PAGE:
goes on.

Of course, a client won't hire you after he glosses over your
high school term paper (with the bright red A at the top) or a
short poem you scribbled in a birthday card. But all of your past
writings can serve as a benchmark as to where you stand now. You
may even possess samples hiding in your closet or lost somewhere
in the massive directories of your hard drive, waiting to be
reworked and re-edited for a fresh facelift.

Take inventory of all of your writing samples and evaluate them
as if you are the client. What grabs your attention? What makes
you squint away. Do your samples have anything in common with
your specialty? Can you rewrite any of your samples for
improvement? If so, redo them and use them to begin your
portfolio. If not, listen closely...

Here are some ways, endorsed by established freelancers in the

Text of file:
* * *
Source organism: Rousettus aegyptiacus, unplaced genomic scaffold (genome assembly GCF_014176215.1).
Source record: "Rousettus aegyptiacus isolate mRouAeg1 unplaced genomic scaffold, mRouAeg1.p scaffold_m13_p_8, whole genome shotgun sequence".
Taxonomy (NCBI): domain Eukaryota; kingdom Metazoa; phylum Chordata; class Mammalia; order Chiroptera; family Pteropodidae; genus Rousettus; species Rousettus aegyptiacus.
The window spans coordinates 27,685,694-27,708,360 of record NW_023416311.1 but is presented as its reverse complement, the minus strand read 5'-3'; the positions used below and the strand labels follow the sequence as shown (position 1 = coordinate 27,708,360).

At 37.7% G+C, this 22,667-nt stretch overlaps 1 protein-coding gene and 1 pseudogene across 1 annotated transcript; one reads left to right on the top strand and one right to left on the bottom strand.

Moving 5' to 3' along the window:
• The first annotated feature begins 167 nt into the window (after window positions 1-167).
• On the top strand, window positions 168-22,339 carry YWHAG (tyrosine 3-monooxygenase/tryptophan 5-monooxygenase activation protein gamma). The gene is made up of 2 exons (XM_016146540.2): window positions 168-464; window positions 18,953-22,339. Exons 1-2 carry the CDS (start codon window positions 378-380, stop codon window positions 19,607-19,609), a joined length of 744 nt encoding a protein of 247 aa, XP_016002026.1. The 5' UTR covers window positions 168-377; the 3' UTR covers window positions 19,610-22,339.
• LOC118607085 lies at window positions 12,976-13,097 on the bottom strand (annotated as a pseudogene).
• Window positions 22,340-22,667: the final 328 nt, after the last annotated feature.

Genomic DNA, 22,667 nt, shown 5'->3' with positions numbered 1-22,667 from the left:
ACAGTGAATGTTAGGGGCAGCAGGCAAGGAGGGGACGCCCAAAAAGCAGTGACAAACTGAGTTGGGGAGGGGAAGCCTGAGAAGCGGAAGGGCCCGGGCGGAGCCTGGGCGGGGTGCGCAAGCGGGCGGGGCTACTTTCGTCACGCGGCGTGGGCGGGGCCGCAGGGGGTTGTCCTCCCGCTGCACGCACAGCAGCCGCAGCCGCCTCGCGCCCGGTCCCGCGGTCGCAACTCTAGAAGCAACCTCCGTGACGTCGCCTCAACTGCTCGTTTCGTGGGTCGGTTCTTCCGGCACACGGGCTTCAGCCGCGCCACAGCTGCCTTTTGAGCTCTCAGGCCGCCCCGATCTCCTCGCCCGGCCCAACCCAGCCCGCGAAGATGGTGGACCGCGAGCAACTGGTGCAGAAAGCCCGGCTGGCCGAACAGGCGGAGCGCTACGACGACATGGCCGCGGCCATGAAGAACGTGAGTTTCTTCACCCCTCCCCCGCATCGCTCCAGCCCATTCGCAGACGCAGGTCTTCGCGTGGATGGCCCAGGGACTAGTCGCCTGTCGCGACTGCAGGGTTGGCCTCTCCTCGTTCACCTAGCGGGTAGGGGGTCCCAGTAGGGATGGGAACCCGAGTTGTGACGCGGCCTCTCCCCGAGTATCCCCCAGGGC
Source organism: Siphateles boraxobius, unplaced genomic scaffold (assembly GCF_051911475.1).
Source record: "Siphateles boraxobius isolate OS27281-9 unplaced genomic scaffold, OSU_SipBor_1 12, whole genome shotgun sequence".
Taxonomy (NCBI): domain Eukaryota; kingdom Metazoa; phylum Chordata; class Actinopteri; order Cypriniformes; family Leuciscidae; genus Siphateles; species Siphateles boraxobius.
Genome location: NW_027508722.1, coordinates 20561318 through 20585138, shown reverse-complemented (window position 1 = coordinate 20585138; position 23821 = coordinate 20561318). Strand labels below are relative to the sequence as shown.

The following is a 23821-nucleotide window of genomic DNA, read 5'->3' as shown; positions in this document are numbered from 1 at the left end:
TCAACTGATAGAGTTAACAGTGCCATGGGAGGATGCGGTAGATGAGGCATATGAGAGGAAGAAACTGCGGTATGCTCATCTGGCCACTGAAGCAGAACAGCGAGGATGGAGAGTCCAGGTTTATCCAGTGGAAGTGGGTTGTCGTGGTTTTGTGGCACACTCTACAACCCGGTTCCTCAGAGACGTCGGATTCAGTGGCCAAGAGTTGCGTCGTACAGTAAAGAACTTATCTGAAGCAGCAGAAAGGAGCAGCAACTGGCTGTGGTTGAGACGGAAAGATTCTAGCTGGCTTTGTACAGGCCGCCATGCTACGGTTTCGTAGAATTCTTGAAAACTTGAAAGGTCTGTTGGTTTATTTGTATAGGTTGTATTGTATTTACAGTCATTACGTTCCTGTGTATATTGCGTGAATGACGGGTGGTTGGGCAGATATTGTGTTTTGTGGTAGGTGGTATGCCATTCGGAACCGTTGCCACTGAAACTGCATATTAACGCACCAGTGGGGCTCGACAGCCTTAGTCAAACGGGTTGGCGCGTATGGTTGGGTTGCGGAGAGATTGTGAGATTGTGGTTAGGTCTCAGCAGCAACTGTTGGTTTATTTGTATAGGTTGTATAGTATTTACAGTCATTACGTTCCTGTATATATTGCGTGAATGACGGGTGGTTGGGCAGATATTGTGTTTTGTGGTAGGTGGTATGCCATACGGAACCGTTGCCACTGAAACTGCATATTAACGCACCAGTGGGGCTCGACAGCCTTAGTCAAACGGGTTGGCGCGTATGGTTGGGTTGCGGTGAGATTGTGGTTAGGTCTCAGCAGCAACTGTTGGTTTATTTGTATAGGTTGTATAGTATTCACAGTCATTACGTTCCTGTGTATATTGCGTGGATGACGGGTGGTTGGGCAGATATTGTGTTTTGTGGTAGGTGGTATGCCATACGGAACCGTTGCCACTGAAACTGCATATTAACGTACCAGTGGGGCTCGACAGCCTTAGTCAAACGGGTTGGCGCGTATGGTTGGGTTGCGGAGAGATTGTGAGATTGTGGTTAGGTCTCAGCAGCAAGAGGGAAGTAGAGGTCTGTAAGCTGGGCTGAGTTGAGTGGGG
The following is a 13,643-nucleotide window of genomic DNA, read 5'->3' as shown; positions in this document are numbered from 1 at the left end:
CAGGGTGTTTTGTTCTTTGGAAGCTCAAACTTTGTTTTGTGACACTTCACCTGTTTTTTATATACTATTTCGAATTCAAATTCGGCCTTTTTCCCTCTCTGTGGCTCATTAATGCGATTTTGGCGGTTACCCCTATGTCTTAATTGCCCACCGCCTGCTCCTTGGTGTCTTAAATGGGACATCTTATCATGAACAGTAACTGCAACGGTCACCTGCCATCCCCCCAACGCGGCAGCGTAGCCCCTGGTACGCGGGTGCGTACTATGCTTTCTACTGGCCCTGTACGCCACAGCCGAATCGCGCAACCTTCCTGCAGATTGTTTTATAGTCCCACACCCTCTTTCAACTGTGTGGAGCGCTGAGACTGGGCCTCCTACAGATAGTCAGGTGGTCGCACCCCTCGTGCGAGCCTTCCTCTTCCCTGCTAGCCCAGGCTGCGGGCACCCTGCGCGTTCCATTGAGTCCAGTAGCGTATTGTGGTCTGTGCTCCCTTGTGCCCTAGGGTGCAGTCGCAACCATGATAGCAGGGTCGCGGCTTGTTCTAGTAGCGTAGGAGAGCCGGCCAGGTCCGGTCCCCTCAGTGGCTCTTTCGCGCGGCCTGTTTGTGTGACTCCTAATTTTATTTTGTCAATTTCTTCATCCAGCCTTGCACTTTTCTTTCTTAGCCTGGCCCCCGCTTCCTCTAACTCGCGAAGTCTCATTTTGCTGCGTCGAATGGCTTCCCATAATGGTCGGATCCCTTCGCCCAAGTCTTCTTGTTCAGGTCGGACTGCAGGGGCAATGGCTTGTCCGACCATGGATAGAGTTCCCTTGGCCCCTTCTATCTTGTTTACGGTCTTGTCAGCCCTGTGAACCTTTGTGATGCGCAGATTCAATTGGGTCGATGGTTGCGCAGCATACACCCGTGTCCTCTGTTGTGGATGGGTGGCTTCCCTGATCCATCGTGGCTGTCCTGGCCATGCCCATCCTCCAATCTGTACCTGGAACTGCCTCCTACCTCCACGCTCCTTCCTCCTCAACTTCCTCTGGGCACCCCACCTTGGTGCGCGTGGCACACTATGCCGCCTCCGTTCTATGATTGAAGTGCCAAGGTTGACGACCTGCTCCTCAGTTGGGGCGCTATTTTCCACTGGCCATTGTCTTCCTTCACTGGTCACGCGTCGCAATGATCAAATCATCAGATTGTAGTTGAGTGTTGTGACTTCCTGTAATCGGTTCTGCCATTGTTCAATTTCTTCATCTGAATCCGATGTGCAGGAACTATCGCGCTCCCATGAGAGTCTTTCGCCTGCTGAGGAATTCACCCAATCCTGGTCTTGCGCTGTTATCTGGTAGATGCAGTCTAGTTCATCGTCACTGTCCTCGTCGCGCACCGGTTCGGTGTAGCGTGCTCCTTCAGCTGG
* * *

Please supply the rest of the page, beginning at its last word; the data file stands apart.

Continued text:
field, that can help you collect samples of your writing,
including testimonials and references; but by no means do you
have to follow them. Be creative and seek out other alternatives.

Joseph Martenello (technical writer): "I worked as a part-time
stringer for my local newspaper for a year. How'd I get the job?
I responded to an ad in the newspaper, even though I barely had
any writing experience. Next thing I know, I was covering town
meetings and local events, boring stuff. I didn't get paid much
-- not enough that I could live off -- but this lead to a higher
paying position writing short features for a while and
freelancing for neighboring newspapers for dirt pay...I was able
to collect my published articles and put them into a portfolio.